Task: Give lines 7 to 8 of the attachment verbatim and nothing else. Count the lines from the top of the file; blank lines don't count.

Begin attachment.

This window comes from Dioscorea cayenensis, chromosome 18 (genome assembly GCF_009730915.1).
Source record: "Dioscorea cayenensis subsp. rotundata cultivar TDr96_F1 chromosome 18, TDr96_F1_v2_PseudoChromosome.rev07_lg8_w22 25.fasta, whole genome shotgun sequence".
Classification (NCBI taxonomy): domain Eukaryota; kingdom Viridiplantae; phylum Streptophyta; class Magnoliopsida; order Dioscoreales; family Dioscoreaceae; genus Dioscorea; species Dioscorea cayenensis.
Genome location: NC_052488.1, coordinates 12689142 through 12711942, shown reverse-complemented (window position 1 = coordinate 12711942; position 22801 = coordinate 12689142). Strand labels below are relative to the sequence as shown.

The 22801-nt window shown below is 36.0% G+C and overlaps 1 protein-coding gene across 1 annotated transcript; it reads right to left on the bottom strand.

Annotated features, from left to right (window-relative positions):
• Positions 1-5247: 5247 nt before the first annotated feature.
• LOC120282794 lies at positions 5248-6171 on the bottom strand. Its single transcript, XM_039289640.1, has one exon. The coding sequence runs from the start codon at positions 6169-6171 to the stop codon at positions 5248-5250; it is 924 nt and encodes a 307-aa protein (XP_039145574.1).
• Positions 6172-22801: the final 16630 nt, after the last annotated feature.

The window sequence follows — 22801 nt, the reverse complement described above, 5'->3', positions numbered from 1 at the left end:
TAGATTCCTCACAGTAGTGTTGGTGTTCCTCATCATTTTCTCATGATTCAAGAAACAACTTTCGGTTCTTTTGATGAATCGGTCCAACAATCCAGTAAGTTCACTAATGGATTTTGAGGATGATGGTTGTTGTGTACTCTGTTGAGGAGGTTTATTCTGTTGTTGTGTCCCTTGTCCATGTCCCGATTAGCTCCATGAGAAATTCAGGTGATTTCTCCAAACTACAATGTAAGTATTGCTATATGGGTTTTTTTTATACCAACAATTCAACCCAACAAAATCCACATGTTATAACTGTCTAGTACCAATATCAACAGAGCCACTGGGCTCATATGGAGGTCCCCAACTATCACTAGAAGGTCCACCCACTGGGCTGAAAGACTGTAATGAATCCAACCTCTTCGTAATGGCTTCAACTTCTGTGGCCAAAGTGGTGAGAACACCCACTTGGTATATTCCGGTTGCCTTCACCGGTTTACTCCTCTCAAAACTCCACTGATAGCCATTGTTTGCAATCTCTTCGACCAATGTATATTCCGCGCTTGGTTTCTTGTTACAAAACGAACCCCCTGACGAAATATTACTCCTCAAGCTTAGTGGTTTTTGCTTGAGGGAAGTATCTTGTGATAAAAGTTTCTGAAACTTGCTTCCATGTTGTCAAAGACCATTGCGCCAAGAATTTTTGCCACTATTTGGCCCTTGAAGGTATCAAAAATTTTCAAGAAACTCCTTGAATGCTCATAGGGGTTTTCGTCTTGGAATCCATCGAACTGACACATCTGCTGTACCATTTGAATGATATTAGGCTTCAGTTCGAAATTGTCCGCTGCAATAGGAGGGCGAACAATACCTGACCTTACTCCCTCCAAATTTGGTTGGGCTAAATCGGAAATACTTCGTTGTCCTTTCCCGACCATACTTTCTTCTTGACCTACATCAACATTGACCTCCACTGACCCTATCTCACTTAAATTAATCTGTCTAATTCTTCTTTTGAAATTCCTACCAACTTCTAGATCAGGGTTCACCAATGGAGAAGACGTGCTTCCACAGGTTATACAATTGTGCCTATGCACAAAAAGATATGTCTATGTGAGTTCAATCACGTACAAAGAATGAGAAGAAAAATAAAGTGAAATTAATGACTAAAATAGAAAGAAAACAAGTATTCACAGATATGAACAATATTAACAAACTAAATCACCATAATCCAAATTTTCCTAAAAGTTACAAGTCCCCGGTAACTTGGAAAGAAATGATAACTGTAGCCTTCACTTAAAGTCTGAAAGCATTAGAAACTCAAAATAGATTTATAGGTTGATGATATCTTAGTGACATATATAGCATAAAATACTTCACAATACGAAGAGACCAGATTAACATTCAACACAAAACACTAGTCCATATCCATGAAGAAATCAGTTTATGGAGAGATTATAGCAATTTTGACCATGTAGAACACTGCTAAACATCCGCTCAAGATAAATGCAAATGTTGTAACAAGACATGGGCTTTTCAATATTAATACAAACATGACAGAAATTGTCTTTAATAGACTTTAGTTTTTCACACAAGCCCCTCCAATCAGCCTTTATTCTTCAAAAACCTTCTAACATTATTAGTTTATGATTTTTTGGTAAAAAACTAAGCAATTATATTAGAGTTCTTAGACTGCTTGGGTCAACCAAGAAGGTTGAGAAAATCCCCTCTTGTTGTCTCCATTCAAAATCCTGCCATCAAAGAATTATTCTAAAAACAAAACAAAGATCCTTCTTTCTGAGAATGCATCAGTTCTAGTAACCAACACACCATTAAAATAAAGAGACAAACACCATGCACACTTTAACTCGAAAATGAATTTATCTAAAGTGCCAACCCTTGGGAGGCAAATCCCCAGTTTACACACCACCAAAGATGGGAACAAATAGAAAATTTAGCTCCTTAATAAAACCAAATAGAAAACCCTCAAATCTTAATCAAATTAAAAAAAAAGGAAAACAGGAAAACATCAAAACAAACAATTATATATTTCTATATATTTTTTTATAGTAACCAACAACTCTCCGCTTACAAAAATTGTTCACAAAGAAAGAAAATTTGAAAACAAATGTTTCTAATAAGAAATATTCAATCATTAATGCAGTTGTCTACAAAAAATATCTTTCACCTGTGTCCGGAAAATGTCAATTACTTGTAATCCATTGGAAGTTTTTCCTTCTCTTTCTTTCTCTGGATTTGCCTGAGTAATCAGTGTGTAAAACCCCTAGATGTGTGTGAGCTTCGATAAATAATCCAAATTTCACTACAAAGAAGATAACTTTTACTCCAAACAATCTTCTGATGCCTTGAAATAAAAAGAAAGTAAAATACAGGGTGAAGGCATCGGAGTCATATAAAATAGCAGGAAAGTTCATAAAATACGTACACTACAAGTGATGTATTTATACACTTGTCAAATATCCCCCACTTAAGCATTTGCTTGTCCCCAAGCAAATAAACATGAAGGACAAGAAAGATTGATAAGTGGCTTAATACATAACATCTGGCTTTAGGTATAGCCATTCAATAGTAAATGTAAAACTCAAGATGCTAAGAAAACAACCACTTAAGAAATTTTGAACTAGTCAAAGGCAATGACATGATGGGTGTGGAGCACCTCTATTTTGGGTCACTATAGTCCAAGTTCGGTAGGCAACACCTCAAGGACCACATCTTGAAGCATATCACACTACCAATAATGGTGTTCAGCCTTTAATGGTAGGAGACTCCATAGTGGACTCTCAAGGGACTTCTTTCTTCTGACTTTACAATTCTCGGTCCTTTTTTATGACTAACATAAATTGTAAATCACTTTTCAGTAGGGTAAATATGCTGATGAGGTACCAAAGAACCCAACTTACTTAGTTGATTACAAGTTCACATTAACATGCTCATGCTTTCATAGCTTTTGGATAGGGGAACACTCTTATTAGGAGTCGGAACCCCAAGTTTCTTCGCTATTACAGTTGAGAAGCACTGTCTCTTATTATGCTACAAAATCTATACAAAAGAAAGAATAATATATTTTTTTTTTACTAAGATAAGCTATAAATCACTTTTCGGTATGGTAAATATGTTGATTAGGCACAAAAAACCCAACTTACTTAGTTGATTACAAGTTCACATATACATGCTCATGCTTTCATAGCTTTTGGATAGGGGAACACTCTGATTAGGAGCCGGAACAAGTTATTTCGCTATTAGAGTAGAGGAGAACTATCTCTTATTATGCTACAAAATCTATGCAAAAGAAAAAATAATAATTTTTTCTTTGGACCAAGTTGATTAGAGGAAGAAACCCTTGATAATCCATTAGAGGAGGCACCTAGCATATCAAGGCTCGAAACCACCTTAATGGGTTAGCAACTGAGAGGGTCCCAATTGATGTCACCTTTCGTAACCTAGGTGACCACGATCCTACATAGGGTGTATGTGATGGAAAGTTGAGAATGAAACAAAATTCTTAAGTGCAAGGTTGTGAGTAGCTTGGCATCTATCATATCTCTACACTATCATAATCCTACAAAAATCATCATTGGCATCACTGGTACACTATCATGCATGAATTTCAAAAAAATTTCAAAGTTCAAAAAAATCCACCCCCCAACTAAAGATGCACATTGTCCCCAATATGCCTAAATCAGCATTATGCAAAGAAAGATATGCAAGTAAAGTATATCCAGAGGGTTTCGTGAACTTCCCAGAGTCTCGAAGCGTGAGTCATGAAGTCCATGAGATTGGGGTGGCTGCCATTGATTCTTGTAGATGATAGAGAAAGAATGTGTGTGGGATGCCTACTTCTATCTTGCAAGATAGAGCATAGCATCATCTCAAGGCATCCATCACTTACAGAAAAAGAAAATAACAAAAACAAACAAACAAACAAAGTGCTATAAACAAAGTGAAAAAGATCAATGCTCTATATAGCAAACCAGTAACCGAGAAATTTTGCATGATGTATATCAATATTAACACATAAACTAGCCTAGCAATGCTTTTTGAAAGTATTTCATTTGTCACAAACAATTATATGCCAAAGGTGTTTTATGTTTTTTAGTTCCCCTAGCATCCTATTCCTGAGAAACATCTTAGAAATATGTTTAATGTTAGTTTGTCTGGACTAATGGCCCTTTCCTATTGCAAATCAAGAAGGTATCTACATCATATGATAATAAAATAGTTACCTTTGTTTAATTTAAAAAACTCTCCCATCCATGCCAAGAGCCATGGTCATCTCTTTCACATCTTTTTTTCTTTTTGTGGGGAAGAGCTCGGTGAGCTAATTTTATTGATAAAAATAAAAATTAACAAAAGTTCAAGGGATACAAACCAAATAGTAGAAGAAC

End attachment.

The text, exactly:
• Positions 1-5247: 5247 nt before the first annotated feature.
• LOC120282794 lies at positions 5248-6171 on the bottom strand. Its single transcript, XM_039289640.1, has one exon. The coding sequence runs from the start codon at positions 6169-6171 to the stop codon at positions 5248-5250; it is 924 nt and encodes a 307-aa protein (XP_039145574.1).